No one wants bugs in their app. Developers, end users, product owners… everybody agree on this one. However I’m always surprised by the number of companies that don’t pay much attention to production bugs.
In this article I’ll try to explain how we handle bug monitoring at Drivy, the company I’m currently working for. Of course, it’s not perfect: we’ve iterated quite a bit over the years, and we’ll continue doing so. If you see improvements we can make, please leave a comment!
The first step of fixing bugs is knowing that they exist. The worst kind of problems are the ones that goes undetected for a long time!
If you only rely on user reports to find bugs, you’re going to have a bad time. However it’s important to keep an eye out for user reports.
At Drivy we have a team dedicated to customer support, but they handle all kind of calls. On some occasions there will be reports of problems, so we created a Slack channel called #ask-a-tech where they can tell the development team about possible bugs.
This is a simpler, lighter process than creating Jira or Fogbugz to discuss between departments and it allows us to be quicker to respond while getting more information from the person in contact with the user. We’re still a somewhat small team so it still scales well.
Of course we also worked on a frequently asked questions and known bugs section in our internal wiki:
More and more people use tools like Sentry, Rollbar or Bugsnag, to detect 500s. If you’re not using one, I highly encourage you to try it out. Most of them are very quick to setup and you’ll instantly get a better view over what’s going on in your app.
At Drivy we’ve been using Bugsnag and are quite happy with it. Before that we were using Exceptionnal (now Airbreak), but I really wouldn’t recommend it. I’ve also had a good experience with Sentry in the past.
Sometimes a bug won’t simply cause a page to break, raising an easily catchable 500. Instead, they will drive away traffic over time, lower conversion, corrupt data or generally be an inconvenience to users.
These bugs are way harder to detect.
When possible, we try to get bugs to either crash or, at least, notify us. Still, we can never be sure we caught every edge cases. In order to be more confident, we monitor metrics that would be impacted by these problems. For instance if you have a bug in your Facebook login integration, you will see less successful users logging in from Facebook, but the site might not return a 500 on the login endpoint.
We use Universal Analytics for a lot of different things, including A/B tests and custom event monitoring. With custom alerts, we are alerted if some important business KPIs go under a certain level that indicate a bug.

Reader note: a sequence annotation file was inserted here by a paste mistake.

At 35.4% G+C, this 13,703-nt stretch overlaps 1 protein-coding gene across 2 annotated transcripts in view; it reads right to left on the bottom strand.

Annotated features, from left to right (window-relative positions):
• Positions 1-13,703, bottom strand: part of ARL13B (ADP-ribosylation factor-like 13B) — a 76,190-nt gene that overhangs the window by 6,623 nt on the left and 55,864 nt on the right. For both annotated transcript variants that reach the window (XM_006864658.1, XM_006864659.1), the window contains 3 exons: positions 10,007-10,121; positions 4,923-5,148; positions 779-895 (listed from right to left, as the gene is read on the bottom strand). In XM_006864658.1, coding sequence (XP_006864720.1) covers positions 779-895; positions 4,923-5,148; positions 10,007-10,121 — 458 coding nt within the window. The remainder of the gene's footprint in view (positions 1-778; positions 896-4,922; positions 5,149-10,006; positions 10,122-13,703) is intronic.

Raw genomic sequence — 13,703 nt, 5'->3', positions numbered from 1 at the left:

We also use re:dash to easily pull data from our replica database and create dashboards. This is used mainly for business KPIs, but it can also be used to build graphs used by developers in order to monitor a particular part of the app.
For instance if the volume of a certain event changes or takes a new pattern, it can be detected at a glance.
Tracking Logs With Logmatic
In the past year we went from Logentries to Logmatic and never looked back. Not only it is a great tool to debug production issues, but it is also allows us to create very detailed dashboards based on logs.
For instance we use it to track how much time a given Sidekiq job takes. This, in addition to their alerts feature allows us to make sure there isn’t some weird performance issue sneaking into a job.
Time Based Metrics
In some cases monitoring outside the app is impossible or too costly. To still be certain that there are no bugs there, we also write custom jobs to check asynchronously if certain pieces of the app are behaving correctly and send us notifications if they don’t.
Having nice dashboards and robust tracking is one thing, but if you don’t look at them they’re pretty much worthless. On the other hand if you have too much information it becomes noise. You also have to make decisions regarding how much monitoring you want to be doing versus building new things.
When possible, we try to be notified by the various apps. We use PagerDuty when possible. This way we can react as fast as possible when there is a real production breaking problem.
A lot of the services I mentioned do send alerts, including Logmatic, New Relic, Cloudwatch and so on. Here it’s really a matter of fine tuning the thresholds to make sure the notifications sent are real issues and not noise.
Reacting To A Production Breaking Bug
If there is a problem so huge that the site is either down or severely degraded, we’ll be notified via PagerDuty and the person in charge at this point will take action and report everything that is going on in our #war-room Slack channel. This way everyone is kept in the loop.